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by German Vargas and Dario Melo

The Use of Generative Artificial Intelligence as a Simulation Tool for Advanced Training in Crisis Management

"Crisis simulation is the testing ground where strategic ingenuity in decision-making is developed, and organizational resilience is put to the test without posing real risk to the organization."

German Vargas



In an era where businesses face poly-crisis challenges ranging from data breaches and impacts from natural disasters to global pandemics, the ability to respond swiftly and effectively during a crisis has never been more essential.

Historically, crisis management training and preparation have relied on scripted simulations where predictable outcomes emerge from static scenarios. While effective on their own, these traditional methods often lack the dynamism and unpredictability of crises, as seen in the real world.

This is an invitation for those of us working in these disciplines to harness the transformative power of generative AI (GAI), a tool we are experimenting with to reshape the landscape of crisis management training. This advanced form of artificial intelligence is not merely an enhanced simulator but a revolutionary element that creates hyper-realistic and responsive scenarios, challenging even the most experienced professionals in ways previously unattainable.

As companies operate in an increasingly volatile and changing environment, leaders must be prepared to navigate the murky waters of unforeseen challenges. By using GAI, we have found that there is an opportunity to train in a test environment that closely mirrors the unpredictability and complexity of the real world.

In this article, we delve into the capabilities of GAI, explore its revolutionary approach to crisis simulations, and provide insights into how modern businesses can leverage this technology to strengthen their crisis response strategies.


1. A New Dawn for Crisis Simulations:

Traditionally, crisis management simulations functioned like a well-rehearsed play: predefined characters, established narratives, and predictable outcomes. Participants would play their roles within the confines of a known story, preparing for what was essentially a list of predetermined challenges. While these practices honed skills and improved team coordination, limitations are evident. The real world, with its chaotic interplay of variables, rarely adheres to a script.

With the advent of generative AI, the landscape of crisis management training has been radically transformed. Instead of a predictable play, it is conceived as a dynamic and improvised theater, where the story evolves in real time, adapting to decisions made on the fly.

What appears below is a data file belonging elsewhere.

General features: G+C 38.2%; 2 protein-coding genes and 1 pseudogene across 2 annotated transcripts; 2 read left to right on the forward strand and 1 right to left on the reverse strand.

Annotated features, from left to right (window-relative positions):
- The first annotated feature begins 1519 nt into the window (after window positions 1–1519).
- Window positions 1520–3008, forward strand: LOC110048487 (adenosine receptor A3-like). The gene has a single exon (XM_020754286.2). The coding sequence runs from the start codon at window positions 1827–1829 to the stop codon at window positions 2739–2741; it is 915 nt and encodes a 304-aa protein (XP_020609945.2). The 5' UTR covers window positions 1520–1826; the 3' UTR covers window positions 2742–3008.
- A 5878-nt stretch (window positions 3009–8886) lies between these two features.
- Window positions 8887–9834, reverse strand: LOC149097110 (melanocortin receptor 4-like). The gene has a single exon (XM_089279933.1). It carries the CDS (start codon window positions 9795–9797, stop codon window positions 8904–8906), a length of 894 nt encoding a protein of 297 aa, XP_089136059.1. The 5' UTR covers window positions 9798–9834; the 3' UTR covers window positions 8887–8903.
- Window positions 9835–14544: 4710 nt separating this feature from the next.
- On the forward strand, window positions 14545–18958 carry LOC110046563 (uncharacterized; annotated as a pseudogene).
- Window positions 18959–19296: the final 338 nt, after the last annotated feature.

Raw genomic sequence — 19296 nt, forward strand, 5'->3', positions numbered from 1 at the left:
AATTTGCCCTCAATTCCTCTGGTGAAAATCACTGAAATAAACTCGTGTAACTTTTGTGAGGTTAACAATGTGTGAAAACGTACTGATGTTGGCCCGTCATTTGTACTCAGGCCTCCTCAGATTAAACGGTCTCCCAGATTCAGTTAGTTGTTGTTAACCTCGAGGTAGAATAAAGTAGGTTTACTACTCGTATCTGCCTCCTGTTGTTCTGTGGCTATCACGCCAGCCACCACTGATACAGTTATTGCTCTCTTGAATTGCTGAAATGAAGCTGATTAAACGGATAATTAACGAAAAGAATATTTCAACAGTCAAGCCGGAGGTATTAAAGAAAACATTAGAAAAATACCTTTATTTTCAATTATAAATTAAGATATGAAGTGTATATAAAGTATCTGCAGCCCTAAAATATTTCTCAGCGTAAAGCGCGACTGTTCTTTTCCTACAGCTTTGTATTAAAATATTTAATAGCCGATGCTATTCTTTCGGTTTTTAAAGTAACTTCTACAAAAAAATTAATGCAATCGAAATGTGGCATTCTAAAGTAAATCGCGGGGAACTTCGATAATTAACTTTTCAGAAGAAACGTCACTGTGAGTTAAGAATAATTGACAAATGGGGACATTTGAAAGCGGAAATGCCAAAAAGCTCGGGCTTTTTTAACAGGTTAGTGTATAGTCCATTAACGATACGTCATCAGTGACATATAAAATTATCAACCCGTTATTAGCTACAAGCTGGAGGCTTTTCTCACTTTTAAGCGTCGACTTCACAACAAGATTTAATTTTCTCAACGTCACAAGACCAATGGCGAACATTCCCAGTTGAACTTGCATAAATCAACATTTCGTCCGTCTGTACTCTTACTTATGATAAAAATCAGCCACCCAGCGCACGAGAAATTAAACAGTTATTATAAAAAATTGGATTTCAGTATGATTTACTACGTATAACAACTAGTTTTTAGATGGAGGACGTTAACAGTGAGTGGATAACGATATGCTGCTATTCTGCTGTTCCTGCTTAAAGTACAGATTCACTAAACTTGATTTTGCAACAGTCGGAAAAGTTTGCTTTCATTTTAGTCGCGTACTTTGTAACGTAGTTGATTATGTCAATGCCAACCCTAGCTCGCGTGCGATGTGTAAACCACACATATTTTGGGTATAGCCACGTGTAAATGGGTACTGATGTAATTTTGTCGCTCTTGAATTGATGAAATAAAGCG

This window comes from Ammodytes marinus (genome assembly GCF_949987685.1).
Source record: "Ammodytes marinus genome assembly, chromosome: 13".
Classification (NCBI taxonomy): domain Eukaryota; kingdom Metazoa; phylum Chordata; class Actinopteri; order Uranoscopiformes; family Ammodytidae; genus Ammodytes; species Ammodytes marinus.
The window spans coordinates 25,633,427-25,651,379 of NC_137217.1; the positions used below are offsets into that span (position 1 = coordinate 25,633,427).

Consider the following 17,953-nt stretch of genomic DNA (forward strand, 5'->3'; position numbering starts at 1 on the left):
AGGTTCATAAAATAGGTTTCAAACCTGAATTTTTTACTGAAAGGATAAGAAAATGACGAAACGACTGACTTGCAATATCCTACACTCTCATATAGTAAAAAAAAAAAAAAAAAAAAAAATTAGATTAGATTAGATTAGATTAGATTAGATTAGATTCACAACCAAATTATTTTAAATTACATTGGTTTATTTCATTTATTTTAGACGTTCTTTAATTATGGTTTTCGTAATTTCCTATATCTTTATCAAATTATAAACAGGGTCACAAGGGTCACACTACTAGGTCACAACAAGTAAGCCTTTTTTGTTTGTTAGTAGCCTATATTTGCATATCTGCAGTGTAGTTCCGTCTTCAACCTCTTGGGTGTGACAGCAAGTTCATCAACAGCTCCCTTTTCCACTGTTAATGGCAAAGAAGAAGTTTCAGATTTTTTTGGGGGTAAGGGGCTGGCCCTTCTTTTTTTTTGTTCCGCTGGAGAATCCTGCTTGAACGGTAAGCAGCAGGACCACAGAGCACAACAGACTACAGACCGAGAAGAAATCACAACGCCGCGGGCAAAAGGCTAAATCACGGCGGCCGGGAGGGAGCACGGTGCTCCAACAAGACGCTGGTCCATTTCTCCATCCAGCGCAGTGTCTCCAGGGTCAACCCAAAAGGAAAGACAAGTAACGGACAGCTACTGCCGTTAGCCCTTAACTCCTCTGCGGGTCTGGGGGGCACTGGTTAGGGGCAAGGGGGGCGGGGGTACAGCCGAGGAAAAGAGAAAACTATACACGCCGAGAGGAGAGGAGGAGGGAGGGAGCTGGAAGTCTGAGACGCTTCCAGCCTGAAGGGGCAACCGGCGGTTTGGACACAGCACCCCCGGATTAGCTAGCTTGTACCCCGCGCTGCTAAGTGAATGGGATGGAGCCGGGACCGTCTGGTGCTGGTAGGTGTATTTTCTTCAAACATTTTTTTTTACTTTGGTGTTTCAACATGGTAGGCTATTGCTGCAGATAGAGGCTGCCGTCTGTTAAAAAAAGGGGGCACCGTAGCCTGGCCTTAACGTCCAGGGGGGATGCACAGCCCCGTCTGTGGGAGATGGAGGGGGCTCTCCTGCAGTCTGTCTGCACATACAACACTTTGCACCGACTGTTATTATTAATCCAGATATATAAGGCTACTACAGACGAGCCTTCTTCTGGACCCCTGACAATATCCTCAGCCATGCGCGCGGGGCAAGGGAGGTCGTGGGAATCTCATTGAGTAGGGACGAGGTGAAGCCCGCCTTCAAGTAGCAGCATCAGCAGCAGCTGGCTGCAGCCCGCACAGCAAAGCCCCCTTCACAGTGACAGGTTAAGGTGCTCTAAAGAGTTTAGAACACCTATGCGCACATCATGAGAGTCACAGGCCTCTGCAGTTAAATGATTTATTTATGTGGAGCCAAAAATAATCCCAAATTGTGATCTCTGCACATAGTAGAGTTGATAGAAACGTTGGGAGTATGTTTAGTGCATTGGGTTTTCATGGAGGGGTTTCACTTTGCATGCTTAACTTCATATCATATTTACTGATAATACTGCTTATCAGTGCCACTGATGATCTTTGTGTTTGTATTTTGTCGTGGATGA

Now, with generative AI, the realm of crisis management training has taken an exhilarating turn. Take, for instance, our experimentation with NovaTech, a fictional leading smart home device manufacturer. In our simulated scenario, they faced a whirlwind of public concern after their top product, HomeGuard, was found sending data to an undisclosed overseas server. This wasn't a real-world crisis but a fictional situation, crafted with such precision by the AI that it felt eerily plausible.


a) Evolving Real-World Scenarios:

Generative AI enables us to create scenarios that are not just static snapshots of potential crises but living situations that change and evolve. If a senior executive makes a decision in the simulation, we evaluate that choice using AI and subsequently recalibrate the scenario. This mirrors the cascading effects a decision can have in a real- world crisis, teaching participants to think several steps ahead.

In another of our simulated tests, a fictional biotech leader, NexaBioTech, had to navigate a crisis when a report emerged about their anti-aging drug, RevitaGen, having concealed harmful side effects. As we made decisions, the AI recalibrated the scenario in real-time, mirroring the multifaceted repercussions one might expect in the real world.

b) Multifaceted Context in Multi-Scenarios:

Unlike the singular, one-dimensional scenarios of traditional simulations, GAI-based simulations can integrate a multitude of variables: economic, social, technological, ecological, and more. For instance, while managing a crisis stemming from product defects, with AI, we could introduce an unexpected twist related to stock market fluctuations or a negative viral campaign on social media, requiring participants to juggle multiple challenges simultaneously.

In a particularly challenging test, participants at a fictional drone manufacturer had to respond when one of its drones malfunctioned during a school demo, causing injuries. Simultaneously, they faced stock market reactions, a viral social media campaign, and internal company disputes. The complexity layered into these scenarios pushed participants to multitask and strategize on the fly.

c) Customized Complexity:

One standout feature of the simulations we can power with GAI is the ability to tailor complexity to match participants' experience levels. Whether it's a novice manager trying crisis management for the first time or an experienced executive seeking an advanced challenge, we can modulate scenario complexities to match the learner's experience. For instance, with NovaTech's situation, we didn't just set the bar high; we actively requested the AI to increase the complexity and reduce the probability of success. It was akin to walking a tightrope with strong winds against you.

The CEO's role became pivotal; if they didn't adeptly navigate the intricate maze of challenges, the AI would simulate the ramifications of their dismissal. This kind of high- stakes environment truly tested the mettle of the team, pushing them to make nuanced decisions under immense pressure.